In order to carry out the ion implantation processing at a scheduled implanting time, the swept-beam current value of the ion beam which is to be applied to the object-to-be-irradiated 22 must be set at a prescribed value calculated from a necessary quantity of implantation and a scheduled implanting time.
A means for realizing this is a technique of controlling an electrostatic lens for converging/diverging a charged particle beam (ion beam 4 in the example) by an electric field or magnetic field. Generally, such an electrostatic lens is used to increase the swept beam current obtained at the position of the object-to-be-irradiated.
In this example, the electrostatic lens incorporated in the accelerating tube 8 is controlled. This technique will be mainly explained below. Incidentally, the technique of controlling the trimming Q lens 10 which is a four-pole type magnetic lens can be adopted.
The accelerating tube 8 shown in FIG. 6 is basically the same as that disclosed in Japanese Patent Unexamined Publication No. Hei. 8-273895 (JP-A-8-273895). The accelerating tube 8 is directed to a two-gap three-pole type. The accelerating tube 8 has a structure in which a high voltage side electrode 26 and ground side electrode 28 are arranged within an insulator 24 and a focusing electrode 30 is arranged between both electrodes 26 and 28. A voltage for acceleration or deceleration is applied between both electrodes 26 and 28 from an acceleration/deceleration power source 32. A focusing voltage Vf is applied between the high voltage side electrode 26 and the focusing electrode 30 from the focusing power source 34. Both power sources 32 and 34 can control the output voltage individually and independently. The electric field created among the three electrodes 26, 30 and 28 serves as an electrostatic lens for converging or diverging the ion beam 4. Therefore, an electrostatic lens is incorporated in the accelerating tube 8.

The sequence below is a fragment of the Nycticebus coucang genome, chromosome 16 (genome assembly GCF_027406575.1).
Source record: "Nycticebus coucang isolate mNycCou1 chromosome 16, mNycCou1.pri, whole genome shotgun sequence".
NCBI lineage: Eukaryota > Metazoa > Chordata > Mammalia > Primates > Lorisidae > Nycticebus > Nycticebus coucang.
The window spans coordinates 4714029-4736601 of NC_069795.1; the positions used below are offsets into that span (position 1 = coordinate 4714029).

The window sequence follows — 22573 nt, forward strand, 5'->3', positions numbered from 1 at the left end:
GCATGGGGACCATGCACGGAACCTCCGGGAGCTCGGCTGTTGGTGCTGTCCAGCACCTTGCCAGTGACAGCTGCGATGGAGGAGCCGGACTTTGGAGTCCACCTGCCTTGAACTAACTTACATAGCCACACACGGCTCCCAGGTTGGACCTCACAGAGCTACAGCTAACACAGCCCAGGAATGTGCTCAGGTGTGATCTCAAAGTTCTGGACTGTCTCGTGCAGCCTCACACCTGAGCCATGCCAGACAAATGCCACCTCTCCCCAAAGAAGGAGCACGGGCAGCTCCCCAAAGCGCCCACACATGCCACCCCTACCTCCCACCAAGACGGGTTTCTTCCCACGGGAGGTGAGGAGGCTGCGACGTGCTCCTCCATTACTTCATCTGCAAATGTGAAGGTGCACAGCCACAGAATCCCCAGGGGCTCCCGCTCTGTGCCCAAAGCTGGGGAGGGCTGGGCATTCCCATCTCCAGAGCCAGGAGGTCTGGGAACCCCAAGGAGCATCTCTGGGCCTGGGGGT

Mainly referring to FIG. 5, an explanation will be given of a conventional method of increasing the swept beam current obtained at a position of the object-to-be-irradiated 22 in such a manner of controlling the electrostatic lens incorporated in the accelerating tube 8.
All the plurality (e.g. 11) of the Faraday caps 46 constituting the back Faraday 44 are connected in parallel to the current transducer 48. In this state, the focusing voltage Vf which is an output from the focusing power source 34 is varied to alter the potential of the focusing electrode 30. Therefore, the status of converging or diverging of the ion beam 4 at the electrostatic lens within the accelerating tube 8 is changed and thereby the rate of the ion beam 4 lost during transportation is also changed. Thus, the relationship between the beam current measured by the current transducer 48 and the focusing voltage Vf exhibits a hill shape as shown in FIG. 7. In this case, a focusing voltage Vfmax giving the maximum beam current is selected as a solution and the focusing voltage Vf is set at this value. Thus, the control is completed.